Reposting all of my power plant posts in 2019:
I began writing Power Plant stories on this blog in January 2012 after the death of Sonny Karcher, the first Power Plant Man that welcomed me into the Power Plant Family in 1979 when I arrived as a summer help. Sonny died on November 11, 2011 (11/11/11), a significant day for me. Sonny had always expected me to write stories about the men and women at the plant, so I felt as if I owed it to him.
I wrote one story each week for four years, making a total of 208 short stories, each about 2,000 words. Some shorter, some longer. Every Friday night or Saturday morning I would sit down at the computer and think back to the days when I worked with some of the greatest people on the planet.
I left the plant in 2001 and went to work for Dell. While I was at Dell I wrote letters back to the plant. Once I left the plant, I realized that I had left my family behind. I guess the phrase is, “You don’t really know what you have until you lose it.”
My dear friend Dick Dale who was suffering from an unexpected divorce told me when we were driving home to Ponca City from the Power Plant one day, he said, “My counselor told me that for every five years I was married, it will take me one year to get over the loss of my family, so I figure in three years, I’ll begin to feel better.”
Richard’s sorrowful remark has always been in the back of my thoughts, especially after I left the plant. I thought the worst thing I was leaving behind was my house, which sat on five acres out in the country on a hilltop where I could look out my large atrium front window at the city of Stillwater in the distance. I was moving into a neighborhood where the houses are about 15 feet apart.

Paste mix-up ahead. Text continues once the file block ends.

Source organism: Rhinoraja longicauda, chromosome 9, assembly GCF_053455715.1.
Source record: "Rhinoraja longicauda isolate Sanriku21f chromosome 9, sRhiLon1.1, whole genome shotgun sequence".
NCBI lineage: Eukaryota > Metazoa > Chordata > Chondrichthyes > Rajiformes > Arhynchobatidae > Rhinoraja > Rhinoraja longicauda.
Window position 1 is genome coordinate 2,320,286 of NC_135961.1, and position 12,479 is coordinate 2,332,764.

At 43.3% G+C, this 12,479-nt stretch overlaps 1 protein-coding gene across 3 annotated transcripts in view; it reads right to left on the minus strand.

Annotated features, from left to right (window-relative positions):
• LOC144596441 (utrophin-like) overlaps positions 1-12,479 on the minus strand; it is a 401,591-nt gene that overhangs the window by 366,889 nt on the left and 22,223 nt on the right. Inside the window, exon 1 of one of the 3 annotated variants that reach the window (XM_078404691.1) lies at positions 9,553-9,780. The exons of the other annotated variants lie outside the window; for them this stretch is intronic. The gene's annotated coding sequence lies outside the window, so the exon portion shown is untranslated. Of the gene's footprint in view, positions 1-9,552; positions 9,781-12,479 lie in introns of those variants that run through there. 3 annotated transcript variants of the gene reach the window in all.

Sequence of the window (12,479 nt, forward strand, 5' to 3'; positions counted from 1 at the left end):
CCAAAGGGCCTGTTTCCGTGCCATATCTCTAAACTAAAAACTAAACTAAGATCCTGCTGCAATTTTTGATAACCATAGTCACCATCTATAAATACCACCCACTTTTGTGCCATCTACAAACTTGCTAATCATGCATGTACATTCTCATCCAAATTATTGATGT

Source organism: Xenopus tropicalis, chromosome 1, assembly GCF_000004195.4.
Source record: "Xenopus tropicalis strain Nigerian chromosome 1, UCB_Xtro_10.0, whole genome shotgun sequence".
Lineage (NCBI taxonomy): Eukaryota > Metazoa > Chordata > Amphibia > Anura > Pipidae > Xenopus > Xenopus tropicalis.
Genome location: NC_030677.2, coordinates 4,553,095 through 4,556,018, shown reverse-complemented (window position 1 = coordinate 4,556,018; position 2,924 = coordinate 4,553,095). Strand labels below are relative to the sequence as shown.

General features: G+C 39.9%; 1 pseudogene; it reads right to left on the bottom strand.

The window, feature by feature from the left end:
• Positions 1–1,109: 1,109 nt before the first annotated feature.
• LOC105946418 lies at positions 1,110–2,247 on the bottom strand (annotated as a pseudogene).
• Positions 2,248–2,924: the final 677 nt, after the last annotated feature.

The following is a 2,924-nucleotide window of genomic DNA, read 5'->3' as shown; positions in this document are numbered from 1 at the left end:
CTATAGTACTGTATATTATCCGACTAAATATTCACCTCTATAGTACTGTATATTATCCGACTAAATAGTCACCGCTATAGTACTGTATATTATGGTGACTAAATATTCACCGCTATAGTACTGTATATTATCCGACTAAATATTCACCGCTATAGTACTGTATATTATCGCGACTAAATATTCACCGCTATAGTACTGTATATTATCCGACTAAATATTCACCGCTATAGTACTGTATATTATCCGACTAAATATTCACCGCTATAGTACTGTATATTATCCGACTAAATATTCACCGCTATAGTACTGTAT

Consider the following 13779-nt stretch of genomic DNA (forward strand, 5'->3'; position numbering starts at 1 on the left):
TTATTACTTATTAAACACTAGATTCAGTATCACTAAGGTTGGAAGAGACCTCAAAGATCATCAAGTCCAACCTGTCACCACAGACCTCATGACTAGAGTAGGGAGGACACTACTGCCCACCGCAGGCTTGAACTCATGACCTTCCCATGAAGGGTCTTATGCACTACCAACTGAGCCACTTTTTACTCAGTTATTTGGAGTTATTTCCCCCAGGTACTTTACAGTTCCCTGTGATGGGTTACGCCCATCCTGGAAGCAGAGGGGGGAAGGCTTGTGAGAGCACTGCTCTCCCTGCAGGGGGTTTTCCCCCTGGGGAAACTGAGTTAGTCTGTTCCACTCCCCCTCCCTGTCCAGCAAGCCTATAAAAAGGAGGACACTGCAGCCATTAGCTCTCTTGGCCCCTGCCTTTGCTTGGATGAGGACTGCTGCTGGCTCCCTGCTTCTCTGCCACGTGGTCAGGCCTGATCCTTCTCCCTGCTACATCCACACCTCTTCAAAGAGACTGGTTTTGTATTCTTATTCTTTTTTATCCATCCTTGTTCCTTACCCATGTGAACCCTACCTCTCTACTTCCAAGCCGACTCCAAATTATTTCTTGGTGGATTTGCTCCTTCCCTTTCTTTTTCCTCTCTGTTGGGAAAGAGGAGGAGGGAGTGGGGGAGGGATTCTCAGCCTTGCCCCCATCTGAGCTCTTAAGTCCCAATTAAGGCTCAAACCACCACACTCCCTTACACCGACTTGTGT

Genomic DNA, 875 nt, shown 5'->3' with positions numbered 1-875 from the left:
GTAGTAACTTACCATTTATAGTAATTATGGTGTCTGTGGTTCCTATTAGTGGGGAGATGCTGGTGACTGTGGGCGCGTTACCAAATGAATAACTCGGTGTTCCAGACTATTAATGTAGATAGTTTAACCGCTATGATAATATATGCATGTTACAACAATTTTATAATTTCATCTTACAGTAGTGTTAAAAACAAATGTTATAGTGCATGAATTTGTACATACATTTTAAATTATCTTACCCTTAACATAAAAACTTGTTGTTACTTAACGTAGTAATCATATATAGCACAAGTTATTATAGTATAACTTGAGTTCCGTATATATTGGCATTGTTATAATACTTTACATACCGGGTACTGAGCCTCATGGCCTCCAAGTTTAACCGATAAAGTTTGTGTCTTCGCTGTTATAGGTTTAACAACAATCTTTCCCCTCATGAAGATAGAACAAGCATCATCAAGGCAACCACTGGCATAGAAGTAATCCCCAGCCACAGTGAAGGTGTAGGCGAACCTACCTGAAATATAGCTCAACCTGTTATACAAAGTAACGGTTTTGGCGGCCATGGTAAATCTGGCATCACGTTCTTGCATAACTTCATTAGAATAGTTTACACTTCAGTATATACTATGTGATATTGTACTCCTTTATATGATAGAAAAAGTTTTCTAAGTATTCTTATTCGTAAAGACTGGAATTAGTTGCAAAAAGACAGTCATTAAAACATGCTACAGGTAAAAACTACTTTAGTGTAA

What I found was that I had just walked away from my family. Each of the power plant men that I had spent the last 20 years working alongside had become members of one family. The Power Plant Men had accepted me into their family the first day I walked onto the shop floor in 1979 when I was an 18 year old summer helper and Sonny Karcher looked at me and began sizing me up.
It took about 2 seconds for Sonny Karcher to decide that I was worthy of becoming a member of their gated-community. Not because I was anyone special, but because Sonny belonged to this rare breed of people known to some as “Power Plant Men”.
In 2001 when I left to work for Dell as a programmer, I quickly realized that the sincere quality of the Power Plant Men wasn’t found everywhere. The fast-paced constant disruption at Dell left no time for a family to form naturally. It had been a long time since I had felt so lonely.
At Dell we were constantly re-organizing. I had 22 managers in the twelve and half years I worked at Dell. Because of this, I kept reaching back to the Power Plant for strength. I wrote a letter each week for a while, then it became less frequent over the years. I was writing the letters to the Power Plant not so much to let them know what I was up to as it was a time to remember the people that meant so much to me.
I kept remembering what Dick Dale had told me and figured that by 2005 the pain of walking out on my family at the plant would subside. It took me a little longer than that because the people at Dell weren’t as willing to form a family as they were at the plant.
In an attempt to form some sort of companionship between employees, Dell used to have a lot of team builders (as you may have noticed by my letters). At the Power Plant team builders took place during every lunch and break time when we would all sit together and play games or talk. Eventually Dell stopped having real team builders and we all settled into a comfortable mode of chaos.
It wasn’t until late 2007 that I began to feel like I belonged to a family at Dell. The people I was working with seemed to stay together or nearby for a longer time. We changed managers frequently, but the team was pretty much the same. This was when I stopped writing frequent letters to the power plant. After writing 128 letters I stopped entirely and only wrote to individuals at the plant instead of the entire plant family.